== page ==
Hill People Gear Forums
HomeHomeDiscussionsDiscussionsGeneralGeneralBivouac SacksBivouac Sacks
Previous
 
Next
New Post
5/27/2016 1:31 PM
 

I'm hoping to get some input on bivy bags.

I've been using a USGI Goretex Bivy bag for a couple of years now. I couple it with a poncho, since it's my preferred piece of rain gear, to sit under and so I don't have to zip things up all the way when it's raining. 

Unfortunately the USGI bag is heavy heavy heavy at over 36.33 ounces according to my little kitchen scale. I'd like to remove some of that weight from my pack (I could carry a tarp tent and the poncho for a lot less weight!) and increase the breathablilty of my bivy and would like your recommendations for a bivy made out of Event or some comparable material. I have two real requirements. The first is that bivy has a mosquito net of some sort on it that can be covered up when needed. The more I can just open it up and use it as a bug net in warmer weather the better. The second is no poles - a loop to pull the netting up by will suffice for me.

Being able to stake the corners and tie a sleeping pad down on the inside are features that would be "nice to have" but aren't deal breakers. 

I've done the whole ultralight water resistant breathable bivy under a poncho thing and have the skills to pull it off in nasty weather but it's to much work. I like the concept but with the ability to pitch my poncho how I want almost regardless of weather (normally this means a half pyramid pitch or lean to) and still batten down the hatches if necessary due to swirling winds or a shift in the wind means more to me than being as light as possible.

I'm looking hard at the Borah Gear: Snowyside Event Bivy for the features and price but price doesn't matter within reason if the features I want are there since I'll keep the thing for many many years.

 

 

 
New Post
5/27/2016 2:18 PM
 
Be interested to see how this goes. Every time I take a run at the bivy concept, I run weights and decide that a fully enclosed floorless shelter makes more sense. However, a friend of Alpendrms showed up at overland expo last weekend and was doing the bivy thing. He's got a lot of outdoor experience including high mountain travel so I pushed him on the choice of using a bivy. He admitted that a lot of it went back to his 10th Group days when it was nice to be bivvied up in a hide site -- something you couldn't do with a tent. FWIW, he said his favorite bivy is still the USGI one even though he was traveling with a single hoop OR one.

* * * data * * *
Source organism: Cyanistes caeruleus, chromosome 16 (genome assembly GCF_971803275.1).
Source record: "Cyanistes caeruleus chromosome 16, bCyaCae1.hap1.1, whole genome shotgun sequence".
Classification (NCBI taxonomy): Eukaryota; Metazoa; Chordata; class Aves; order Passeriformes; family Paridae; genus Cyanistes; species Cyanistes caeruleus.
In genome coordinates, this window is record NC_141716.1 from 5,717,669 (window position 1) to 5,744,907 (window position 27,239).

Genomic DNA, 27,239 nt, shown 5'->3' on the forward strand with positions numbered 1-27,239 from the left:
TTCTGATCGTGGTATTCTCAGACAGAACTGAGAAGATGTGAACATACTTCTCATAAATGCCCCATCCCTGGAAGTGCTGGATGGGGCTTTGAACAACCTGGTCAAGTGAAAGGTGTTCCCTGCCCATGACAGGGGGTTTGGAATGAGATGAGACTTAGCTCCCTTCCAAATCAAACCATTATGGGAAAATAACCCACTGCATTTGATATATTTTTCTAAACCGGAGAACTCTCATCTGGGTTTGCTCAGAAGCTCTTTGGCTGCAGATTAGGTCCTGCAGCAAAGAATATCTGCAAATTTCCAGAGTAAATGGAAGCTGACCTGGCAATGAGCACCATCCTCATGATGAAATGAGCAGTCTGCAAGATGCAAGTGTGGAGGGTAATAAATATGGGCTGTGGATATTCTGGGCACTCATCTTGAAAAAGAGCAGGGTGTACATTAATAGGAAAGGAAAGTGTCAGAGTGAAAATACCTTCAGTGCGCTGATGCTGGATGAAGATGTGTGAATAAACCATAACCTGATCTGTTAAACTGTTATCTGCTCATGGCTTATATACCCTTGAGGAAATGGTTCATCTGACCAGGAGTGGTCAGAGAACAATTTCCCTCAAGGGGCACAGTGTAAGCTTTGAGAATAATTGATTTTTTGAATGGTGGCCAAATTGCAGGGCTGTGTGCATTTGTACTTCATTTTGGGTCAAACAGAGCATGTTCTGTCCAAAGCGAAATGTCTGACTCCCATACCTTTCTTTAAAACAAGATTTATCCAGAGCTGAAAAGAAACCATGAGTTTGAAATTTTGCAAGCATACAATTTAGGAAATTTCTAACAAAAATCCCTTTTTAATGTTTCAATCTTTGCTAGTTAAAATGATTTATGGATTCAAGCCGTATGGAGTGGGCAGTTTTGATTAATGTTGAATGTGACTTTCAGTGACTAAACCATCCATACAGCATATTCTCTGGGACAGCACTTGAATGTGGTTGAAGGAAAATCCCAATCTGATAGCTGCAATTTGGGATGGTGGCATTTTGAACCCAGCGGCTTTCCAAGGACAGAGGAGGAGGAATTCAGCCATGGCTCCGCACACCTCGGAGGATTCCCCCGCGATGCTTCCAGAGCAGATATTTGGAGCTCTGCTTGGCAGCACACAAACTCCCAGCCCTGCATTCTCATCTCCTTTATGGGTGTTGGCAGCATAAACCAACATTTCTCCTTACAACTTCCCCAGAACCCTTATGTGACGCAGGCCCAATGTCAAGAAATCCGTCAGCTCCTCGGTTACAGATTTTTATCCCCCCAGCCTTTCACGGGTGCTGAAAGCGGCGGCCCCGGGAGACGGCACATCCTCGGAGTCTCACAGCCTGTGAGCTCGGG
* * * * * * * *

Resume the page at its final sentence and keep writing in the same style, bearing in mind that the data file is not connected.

We are fortunate in this matter that your conduct will be your marker and, thus, your reputation. The conduct of others on this forum has been, and will continue to be, their marker, and thus, their reputation. In the west, a person invests in one's reputation carefully. - 112Papa
 
New Post
5/27/2016 3:20 PM
 
I admit, my reason for liking the bivy is I'm just lazy and hate setting up breaking down tents and tarps. I have Catoma Bed Net or whatever it's called that's nice when camping off of the motorcycle because it gives a little privacy and just pops up on its own. Unfortunately it packs into a funny shape and is heavier than I'd like. I use a MLD Trailstar for when I want a solid "tent." .

I find that the bivy keeps heavy dew and random showers off that pop up in the night so I only set up the poncho if I want it or think I'll need it to keep the bivy open to control condensation. Normally I just stuff my down quilt in there, strip to base layers, and crawl in because most nights it doesn't rain anyway. The bivy adds warmth to the quilt and stops drafts.

The USGI bivy has been a very pleasant surprise. I've only had condensation issues a couple of times in the foot box and around my face. But I've had those issues with a water resistant breathable bivy from TiGoat as well. Sometimes there's just no stopping it I guess.

My only gripes with the USGI bivy are the weight and the lack of built in bug netting. The Goretex fabric has actually worked pretty well for me considering how terrible the experts say it is. I suspect this is because I "cheat" and keep the top open when I can.
 
New Post
5/27/2016 3:38 PM
 
*Note: I have not done this just passing on others experiences.

I know a lot of people have made their own bivvy sacks from tyvek (house wrap material). What seems to be the most useful design is sewing up a 3/4 bivvy and then sewing velcro to the seams to secure the last 1/4 of the bag after you are in. I think with a little creativity you could add bug netting to it too.

Pros:
Cheap
Lightweight
Custom
Waterproof

Cons:
Not breathable. You will have to leave enough material to cover your head if raining hard but still be able to vent breath out.
Loud at first (if you run the tyvek through a gentle cold wash it will soften the material and the crunching sound will go away)
Easy to puncture on a stick.

Here is a quick generic link to making a tyvek bivvy. http://www.instructables.com/id/Tyvek-Bivy-Sack-for-CampingHiking/

Side note: if interested do a seach for tyvek teepees and tents. There are some pretty cool designs out there.
 
New Post
5/27/2016 5:14 PM
 
I've never gotten on the Tyvek bandwagon. I have thought about doing a similar bag using a Driducks poncho since the Driducks material is very breathable and very waterproof. Unfortunately it's pretty fragile.
 
New Post
5/27/2016 6:40 PM
 
So far I've narrowed it down to these options: